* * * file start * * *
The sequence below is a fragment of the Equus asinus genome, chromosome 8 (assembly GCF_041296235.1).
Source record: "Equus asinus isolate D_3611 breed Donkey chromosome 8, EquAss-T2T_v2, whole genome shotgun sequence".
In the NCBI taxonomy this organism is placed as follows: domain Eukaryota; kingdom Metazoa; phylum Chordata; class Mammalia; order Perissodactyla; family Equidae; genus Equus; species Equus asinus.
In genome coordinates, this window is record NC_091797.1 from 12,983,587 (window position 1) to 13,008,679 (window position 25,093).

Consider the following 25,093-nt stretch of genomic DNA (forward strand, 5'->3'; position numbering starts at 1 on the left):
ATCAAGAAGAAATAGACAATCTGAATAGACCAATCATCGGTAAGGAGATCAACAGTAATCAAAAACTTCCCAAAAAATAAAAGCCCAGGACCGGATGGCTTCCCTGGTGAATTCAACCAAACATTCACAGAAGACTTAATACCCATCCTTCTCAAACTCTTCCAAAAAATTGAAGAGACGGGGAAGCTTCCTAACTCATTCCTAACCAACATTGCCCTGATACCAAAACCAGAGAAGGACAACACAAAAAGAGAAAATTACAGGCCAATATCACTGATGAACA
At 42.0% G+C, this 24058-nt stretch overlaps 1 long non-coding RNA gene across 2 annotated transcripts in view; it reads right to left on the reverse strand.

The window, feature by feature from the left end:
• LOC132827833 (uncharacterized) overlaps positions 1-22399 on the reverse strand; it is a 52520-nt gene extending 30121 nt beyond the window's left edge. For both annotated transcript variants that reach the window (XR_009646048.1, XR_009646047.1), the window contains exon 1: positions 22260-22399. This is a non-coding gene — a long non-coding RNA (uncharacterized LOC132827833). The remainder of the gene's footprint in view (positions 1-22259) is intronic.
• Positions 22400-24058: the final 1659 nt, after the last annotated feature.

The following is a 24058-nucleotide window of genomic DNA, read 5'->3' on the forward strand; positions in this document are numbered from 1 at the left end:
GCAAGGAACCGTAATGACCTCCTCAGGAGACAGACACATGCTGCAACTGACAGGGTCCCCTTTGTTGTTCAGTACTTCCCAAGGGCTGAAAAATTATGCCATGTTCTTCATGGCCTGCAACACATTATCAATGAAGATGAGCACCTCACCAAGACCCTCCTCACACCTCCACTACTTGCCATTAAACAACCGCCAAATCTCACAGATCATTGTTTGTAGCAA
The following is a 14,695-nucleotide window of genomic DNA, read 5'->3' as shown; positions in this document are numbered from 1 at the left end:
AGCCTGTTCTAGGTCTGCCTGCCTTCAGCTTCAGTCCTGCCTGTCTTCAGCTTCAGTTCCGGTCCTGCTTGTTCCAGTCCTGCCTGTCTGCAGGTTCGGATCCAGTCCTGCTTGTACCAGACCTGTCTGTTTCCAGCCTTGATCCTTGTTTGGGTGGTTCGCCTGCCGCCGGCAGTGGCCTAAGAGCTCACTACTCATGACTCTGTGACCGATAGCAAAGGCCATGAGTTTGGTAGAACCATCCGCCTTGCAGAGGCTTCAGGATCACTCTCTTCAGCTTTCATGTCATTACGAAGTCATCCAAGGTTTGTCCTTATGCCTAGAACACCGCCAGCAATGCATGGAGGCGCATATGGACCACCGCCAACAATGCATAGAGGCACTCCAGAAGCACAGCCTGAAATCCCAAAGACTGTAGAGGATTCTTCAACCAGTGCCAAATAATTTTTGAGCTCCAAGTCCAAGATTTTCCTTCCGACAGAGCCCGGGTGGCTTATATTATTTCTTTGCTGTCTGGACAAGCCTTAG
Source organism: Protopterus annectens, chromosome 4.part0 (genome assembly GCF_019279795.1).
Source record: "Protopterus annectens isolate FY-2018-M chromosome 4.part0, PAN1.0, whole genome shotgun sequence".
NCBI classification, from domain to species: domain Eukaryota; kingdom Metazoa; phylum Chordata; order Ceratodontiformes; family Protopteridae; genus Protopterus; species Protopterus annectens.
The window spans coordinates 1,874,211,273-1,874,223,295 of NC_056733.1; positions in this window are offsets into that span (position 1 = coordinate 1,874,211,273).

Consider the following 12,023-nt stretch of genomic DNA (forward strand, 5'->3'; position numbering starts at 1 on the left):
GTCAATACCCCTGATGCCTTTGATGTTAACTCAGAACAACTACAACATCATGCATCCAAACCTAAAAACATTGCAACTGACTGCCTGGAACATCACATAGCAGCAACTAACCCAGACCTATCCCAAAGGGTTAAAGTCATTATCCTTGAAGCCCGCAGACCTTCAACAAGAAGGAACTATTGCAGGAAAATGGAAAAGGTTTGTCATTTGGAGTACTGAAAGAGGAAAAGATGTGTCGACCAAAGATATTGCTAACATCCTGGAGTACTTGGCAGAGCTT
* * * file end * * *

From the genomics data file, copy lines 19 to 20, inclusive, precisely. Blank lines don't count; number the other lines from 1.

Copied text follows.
Consider the following 12,023-nt stretch of genomic DNA (forward strand, 5'->3'; position numbering starts at 1 on the left):
GTCAATACCCCTGATGCCTTTGATGTTAACTCAGAACAACTACAACATCATGCATCCAAACCTAAAAACATTGCAACTGACTGCCTGGAACATCACATAGCAGCAACTAACCCAGACCTATCCCAAAGGGTTAAAGTCATTATCCTTGAAGCCCGCAGACCTTCAACAAGAAGGAACTATTGCAGGAAAATGGAAAAGGTTTGTCATTTGGAGTACTGAAAGAGGAAAAGATGTGTCGACCAAAGATATTGCTAACATCCTGGAGTACTTGGCAGAGCTT